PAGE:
Kalshelia Brown and Malcolm Lloyd got to know one another while living in the same dormitory at Georgetown University. "We became instant friends," remembers Kalshelia of their first formal introduction at orientation. "It was like we had known each other for a long time."
That immediate familiarity helped Kalshelia and Malcolm's friendship develop into romance, and just days before Christmas 2004, Malcolm proposed to Kalshelia in the home that they had purchased together. In no hurry to rush down the aisle, the bride and groom enjoyed an almost two-year engagement during which they relished the excitement of planning their big day.
With "unique" being at the top of their list of criteria for a wedding location, the couple chose the lavish Vizcaya Museum and Gardens in Miami for their October ceremony and reception. Drawing inspiration from the museum's Italian Renaissance architecture as well as the rich colors of fall, the bride and groom designed an elegant affair that also paid tribute to their Caribbean heritages.
Every design detail from the save-the-dates to the bridesmaid gowns was done up in an autumnal color scheme of chocolate, gold, burgundy, and burnt orange along with various colorful accents. Many of the decor elements also showcased the couple's new chocolate brown monogram design, which incorporated a modern seahorse motif to represent Kalshelia's Jamaican and Malcolm's Dominican backgrounds. Banners emblazoned with the logo proudly directed guests to the outdoor ceremony area that was arranged beneath trees thick with Spanish moss.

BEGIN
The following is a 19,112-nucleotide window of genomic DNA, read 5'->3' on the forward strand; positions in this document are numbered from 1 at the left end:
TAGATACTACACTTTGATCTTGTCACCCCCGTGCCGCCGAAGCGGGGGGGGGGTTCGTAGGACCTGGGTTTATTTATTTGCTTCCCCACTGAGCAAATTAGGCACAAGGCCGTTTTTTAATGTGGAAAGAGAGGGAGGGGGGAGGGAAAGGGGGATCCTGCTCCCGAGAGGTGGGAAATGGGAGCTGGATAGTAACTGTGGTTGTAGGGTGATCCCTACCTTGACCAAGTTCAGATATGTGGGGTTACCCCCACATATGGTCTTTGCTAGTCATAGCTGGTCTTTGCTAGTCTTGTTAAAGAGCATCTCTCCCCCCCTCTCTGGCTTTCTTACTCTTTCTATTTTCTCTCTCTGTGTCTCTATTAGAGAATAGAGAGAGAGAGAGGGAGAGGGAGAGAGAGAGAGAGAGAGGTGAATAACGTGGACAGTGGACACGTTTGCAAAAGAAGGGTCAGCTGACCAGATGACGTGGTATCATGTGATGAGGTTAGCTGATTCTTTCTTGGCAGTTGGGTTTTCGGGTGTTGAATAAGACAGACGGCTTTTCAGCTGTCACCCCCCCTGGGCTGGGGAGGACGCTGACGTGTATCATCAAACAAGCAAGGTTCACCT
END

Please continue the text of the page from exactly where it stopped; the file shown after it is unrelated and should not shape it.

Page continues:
Carrying a bouquet of ivory, gold, orange, and taupe roses offset by bronze orchids and touches of fern curls, Kalshelia made her way down the chocolate brown aisle to the center of the gathering where Malcolm was waiting under a white canopy. In lieu of lighting a unity candle, the bride and groom performed a "sand ceremony" in which they each poured bottles of sand scooped up from the shores of Jamaica and Dominica into a single vase. They also had all the guests sign their custom-designed marriage contract, which listed their wedding vows in scrolling calligraphy. It is now displayed in their home as a priceless reminder of their beautiful celebration.
After the ceremony, the new husband and wife led their guests to a courtyard where revelers could choose from four signature cocktails appropriately named old, new, borrowed, and blue -- the borrowed being Caribbean rum punch, which paired perfectly with the tropical-inspired appetizers. Guests also received small flags representing Jamaica and Dominica to wave as the bride and groom entered the reception, giving the very elegant party a whimsical, carnival-like flare.
Dinner and dancing were housed in a tent on the museum's veranda with the sides open to the breeze coming off the water. The ceiling was draped in chocolate brown fabric to match the crinkled silk linens that covered each table. Gold rimmed chargers, gold flatware, and gold chairs provided a shimmering contrast as they picked up the glowing candles suspended from oversized centerpieces. Even the cake sparkled in the subdued lighting with its layers of copper scrollwork and crystal "L" topper finishing off the look.
In addition to dining on wedding cake filled with dulce de leche cream, guests were given boxed slices of a traditional Caribbean rum "black cake" to take home with them. The lucky attendees also received champagne glasses filled with white chocolate truffles. The tag on each read "For your champagne wishes and chocolate dreams."
And while the details that Kalshelia had meticulously planned awed her guests, there was one surprise reserved especially for her. Malcolm arranged for their exit from the wedding via private yacht, and the newlyweds climbed aboard as the final song of the evening began to play. "We waved goodbye as we sailed off into the night with the Miami skyline behind us," remembers Kalshelia.
After a brunch the following morning with their loved ones, Kalshelia and Malcolm embarked on their unique honeymoon, one they planned as a way to show their gratitude for all the blessings they had received. They spent five days in New Orleans volunteering with Habitat For Humanity to rebuild the ravaged areas left by Hurricane Katrina.